As already mentioned, precompetitive consortia permit very active engagement by member company staff with other like-minded, talented, experienced industry leaders across a network of companies. This opens the horizon for knowledge transfer; sharing of experiences, successes, and failures; and partnering on collaborative solutions. These engagements may occur as:
Each of these venues is designed to facilitate active, engaging discussions. For example, summits are unlike traditional didactic conferences that tend to focus only on presentations and panel discussions; instead, summits enable participants to directly and frequently interact with each other.
Former FDA Commissioner Gottleib stated: “We appreciate that scientific and technical complexity is a real and ongoing challenge, but industry and academia also need to invest in and leverage these approaches and develop new incentives that reward collaboration and data sharing across the clinical research enterprise.”1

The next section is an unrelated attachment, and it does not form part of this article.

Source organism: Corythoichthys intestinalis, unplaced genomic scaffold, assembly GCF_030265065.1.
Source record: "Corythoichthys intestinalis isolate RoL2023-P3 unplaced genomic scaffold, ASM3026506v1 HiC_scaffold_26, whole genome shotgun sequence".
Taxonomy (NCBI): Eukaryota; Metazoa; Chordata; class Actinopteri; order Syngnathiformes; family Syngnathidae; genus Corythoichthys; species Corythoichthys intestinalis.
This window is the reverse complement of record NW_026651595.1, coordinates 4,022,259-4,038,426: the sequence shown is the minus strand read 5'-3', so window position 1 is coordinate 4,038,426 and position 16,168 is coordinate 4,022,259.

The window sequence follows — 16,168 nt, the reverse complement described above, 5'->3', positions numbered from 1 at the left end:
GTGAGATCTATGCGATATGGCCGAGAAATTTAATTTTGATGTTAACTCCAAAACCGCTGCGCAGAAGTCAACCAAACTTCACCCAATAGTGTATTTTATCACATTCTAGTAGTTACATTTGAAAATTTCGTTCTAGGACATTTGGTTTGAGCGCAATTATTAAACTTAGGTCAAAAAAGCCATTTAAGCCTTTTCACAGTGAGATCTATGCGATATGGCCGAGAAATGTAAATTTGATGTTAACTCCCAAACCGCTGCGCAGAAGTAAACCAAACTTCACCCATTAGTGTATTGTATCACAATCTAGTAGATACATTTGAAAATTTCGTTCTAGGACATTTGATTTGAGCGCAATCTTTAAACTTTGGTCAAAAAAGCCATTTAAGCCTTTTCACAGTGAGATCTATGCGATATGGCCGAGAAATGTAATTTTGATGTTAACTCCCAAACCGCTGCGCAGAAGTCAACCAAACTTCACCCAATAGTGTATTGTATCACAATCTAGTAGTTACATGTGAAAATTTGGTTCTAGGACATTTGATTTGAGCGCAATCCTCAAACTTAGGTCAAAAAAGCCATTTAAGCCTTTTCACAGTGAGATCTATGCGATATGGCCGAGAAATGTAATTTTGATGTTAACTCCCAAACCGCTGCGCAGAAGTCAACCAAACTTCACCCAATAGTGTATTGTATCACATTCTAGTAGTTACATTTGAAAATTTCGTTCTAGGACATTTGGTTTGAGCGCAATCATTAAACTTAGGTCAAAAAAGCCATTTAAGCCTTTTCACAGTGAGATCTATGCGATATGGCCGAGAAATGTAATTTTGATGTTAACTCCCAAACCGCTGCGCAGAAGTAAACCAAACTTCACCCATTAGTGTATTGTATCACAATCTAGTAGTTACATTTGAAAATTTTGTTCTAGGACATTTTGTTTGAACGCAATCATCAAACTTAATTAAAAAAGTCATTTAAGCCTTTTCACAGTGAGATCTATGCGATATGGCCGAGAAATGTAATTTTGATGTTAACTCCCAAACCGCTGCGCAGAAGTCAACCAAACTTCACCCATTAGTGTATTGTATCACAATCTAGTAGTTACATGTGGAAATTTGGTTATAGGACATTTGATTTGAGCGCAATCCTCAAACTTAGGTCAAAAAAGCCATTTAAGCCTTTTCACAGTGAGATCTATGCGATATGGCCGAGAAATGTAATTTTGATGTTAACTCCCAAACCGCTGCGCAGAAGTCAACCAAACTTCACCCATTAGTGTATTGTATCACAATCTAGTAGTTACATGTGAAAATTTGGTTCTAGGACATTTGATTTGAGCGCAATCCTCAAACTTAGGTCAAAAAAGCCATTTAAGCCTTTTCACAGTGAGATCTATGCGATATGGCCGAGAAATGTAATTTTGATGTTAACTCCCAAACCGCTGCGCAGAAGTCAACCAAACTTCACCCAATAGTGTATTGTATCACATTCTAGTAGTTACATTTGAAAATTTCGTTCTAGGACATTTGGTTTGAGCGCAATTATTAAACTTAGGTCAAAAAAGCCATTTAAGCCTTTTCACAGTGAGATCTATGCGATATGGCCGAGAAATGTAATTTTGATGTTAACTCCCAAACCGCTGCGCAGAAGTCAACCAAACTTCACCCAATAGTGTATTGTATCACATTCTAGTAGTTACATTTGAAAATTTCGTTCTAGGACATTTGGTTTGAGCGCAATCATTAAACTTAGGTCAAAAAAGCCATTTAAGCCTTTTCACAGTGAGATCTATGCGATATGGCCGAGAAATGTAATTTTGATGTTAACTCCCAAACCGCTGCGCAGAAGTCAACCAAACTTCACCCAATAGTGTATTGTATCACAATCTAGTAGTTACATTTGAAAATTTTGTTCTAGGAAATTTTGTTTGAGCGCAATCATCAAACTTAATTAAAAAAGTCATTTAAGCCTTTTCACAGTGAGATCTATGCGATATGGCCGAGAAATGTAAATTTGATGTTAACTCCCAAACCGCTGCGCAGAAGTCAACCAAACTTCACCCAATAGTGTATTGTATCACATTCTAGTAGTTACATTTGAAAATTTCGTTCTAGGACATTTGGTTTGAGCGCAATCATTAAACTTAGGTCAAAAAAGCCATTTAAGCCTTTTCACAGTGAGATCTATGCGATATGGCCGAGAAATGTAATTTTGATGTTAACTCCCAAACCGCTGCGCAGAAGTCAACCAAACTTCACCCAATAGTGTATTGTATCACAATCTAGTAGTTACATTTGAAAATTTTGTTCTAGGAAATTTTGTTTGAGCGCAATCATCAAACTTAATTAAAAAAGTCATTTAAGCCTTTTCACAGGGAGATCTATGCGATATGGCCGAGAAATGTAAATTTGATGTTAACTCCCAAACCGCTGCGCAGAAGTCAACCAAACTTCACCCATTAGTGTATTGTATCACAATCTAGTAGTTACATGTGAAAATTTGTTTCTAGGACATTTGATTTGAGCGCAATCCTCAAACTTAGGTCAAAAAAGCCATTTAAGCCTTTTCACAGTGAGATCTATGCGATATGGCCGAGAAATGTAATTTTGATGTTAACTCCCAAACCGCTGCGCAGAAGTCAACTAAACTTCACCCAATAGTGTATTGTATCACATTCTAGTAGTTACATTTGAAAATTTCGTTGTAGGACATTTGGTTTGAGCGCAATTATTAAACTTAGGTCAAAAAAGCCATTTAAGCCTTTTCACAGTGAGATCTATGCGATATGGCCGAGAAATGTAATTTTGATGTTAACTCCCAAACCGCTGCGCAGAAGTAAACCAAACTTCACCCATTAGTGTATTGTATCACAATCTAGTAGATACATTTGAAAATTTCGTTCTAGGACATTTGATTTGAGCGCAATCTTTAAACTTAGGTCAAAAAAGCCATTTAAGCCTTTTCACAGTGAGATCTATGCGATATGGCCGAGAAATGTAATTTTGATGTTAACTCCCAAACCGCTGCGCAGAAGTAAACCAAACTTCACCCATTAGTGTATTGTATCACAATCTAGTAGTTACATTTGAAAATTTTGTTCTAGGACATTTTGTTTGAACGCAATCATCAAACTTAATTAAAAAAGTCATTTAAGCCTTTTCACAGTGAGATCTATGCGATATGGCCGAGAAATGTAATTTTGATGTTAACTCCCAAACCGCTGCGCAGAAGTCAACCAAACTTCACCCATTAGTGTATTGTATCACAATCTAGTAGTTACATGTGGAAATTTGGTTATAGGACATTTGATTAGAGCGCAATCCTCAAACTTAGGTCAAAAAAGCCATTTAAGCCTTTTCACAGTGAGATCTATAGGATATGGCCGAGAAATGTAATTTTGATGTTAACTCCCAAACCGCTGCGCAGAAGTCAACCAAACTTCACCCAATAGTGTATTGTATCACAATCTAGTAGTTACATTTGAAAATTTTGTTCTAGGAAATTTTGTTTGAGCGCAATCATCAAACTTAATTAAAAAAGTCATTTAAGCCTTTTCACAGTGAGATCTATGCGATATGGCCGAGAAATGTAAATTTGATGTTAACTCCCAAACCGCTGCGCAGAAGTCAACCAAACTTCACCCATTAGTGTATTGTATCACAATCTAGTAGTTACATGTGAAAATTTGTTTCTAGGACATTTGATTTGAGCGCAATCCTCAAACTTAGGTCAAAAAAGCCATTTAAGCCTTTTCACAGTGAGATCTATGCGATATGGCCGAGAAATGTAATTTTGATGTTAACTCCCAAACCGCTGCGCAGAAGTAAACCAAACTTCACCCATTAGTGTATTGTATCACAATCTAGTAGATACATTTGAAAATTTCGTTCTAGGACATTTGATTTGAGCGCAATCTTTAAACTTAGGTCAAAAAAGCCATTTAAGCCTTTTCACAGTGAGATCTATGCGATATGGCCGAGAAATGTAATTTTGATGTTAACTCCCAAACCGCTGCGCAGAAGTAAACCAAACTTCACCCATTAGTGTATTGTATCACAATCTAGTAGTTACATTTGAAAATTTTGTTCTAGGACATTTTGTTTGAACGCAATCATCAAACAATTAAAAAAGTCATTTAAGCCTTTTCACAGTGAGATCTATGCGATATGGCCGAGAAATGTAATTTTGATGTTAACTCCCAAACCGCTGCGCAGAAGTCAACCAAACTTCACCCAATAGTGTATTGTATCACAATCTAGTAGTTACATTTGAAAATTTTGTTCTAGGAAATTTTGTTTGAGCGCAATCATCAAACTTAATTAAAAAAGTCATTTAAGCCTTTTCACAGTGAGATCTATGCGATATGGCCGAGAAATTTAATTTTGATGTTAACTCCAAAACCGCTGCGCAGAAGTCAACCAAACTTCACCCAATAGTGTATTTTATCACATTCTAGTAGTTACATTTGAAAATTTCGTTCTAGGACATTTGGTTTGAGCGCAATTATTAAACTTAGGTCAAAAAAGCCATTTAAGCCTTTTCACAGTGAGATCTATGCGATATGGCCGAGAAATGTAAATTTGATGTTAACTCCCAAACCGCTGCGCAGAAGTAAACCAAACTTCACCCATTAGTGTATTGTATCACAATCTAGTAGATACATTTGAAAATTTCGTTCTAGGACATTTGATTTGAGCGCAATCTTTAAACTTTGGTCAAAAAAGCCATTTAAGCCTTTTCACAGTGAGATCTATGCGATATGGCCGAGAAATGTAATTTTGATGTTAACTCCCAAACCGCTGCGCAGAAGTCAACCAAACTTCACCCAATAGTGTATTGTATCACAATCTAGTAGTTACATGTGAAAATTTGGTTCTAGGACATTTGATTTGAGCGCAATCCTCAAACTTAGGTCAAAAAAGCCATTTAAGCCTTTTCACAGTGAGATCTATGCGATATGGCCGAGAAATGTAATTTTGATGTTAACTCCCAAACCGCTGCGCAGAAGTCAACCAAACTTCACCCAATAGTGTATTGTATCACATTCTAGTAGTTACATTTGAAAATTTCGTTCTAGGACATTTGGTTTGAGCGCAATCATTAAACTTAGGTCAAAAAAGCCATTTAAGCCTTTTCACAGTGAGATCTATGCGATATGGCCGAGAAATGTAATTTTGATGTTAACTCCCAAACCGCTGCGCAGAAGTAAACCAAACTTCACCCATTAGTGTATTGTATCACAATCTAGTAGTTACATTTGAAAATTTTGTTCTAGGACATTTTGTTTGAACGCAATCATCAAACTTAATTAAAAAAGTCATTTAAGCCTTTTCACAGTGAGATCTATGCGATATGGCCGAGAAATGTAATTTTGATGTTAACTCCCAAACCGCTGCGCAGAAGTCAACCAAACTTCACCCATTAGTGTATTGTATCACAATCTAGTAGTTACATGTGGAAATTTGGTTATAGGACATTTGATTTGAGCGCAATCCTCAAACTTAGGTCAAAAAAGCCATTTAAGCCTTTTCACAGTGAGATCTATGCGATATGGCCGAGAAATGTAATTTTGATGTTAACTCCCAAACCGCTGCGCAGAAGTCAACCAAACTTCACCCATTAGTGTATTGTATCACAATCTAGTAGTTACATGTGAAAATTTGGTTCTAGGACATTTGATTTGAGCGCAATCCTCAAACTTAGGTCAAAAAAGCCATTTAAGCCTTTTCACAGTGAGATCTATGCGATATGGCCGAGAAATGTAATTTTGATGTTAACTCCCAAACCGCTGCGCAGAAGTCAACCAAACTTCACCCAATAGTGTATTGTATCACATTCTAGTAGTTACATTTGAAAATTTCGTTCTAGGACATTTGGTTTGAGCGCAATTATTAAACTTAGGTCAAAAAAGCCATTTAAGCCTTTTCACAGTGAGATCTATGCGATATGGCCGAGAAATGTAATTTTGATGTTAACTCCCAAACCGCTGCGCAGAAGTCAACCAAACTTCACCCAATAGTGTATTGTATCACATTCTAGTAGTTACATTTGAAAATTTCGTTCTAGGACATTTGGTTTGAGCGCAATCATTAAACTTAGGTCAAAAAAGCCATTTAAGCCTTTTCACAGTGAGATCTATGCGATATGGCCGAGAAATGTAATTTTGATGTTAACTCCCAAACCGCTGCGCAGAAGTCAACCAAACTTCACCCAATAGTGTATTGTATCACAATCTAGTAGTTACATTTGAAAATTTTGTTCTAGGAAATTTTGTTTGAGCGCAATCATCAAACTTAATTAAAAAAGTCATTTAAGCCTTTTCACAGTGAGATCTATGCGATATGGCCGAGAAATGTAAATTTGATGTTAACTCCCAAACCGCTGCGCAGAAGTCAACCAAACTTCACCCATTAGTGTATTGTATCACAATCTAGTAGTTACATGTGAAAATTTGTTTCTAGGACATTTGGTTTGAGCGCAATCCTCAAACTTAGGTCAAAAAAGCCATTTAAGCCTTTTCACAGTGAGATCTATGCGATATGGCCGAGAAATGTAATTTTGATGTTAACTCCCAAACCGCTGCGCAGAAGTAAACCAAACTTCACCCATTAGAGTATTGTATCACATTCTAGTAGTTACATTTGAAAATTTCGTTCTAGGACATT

The pressures on the industry to innovate and to do so with quality and at low cost have led to the realization that successful, beneficial precompetitive consortia are vital for integrated solutions. The future of such opportunities is wide open and exciting for patients, sponsors, providers, and investigators alike. Organizations such as sponsors, providers, investigative sites and networks, regulators, and technology companies are encouraged to evaluate existing consortia to determine how they can benefit from innovative collaboration.
About The Authors:
Steven B. Whittaker is a senior consultant for The Avoca Group. He is also a lead consultant for the pharmaceutical, biotech, and CRO industries providing expertise in project management, pharmaceutical development, clinical development, outsourcing strategies, and execution plans. His experience through years of drug development leadership roles, combined with his established professional network across these industries, provides unique and valuable insights for organizational leaders.
Janis L. Hall is a senior consultant for The Avoca Group. She has over 25 years of experience in the healthcare industry with leadership roles in pharmaceutical, biotechnology, CRO, and medical diagnostic companies. Hall has been a chair, invited speaker, and panelist at numerous industry conferences. She holds an MBA from the University of Delaware and a BS in chemistry from Towson University.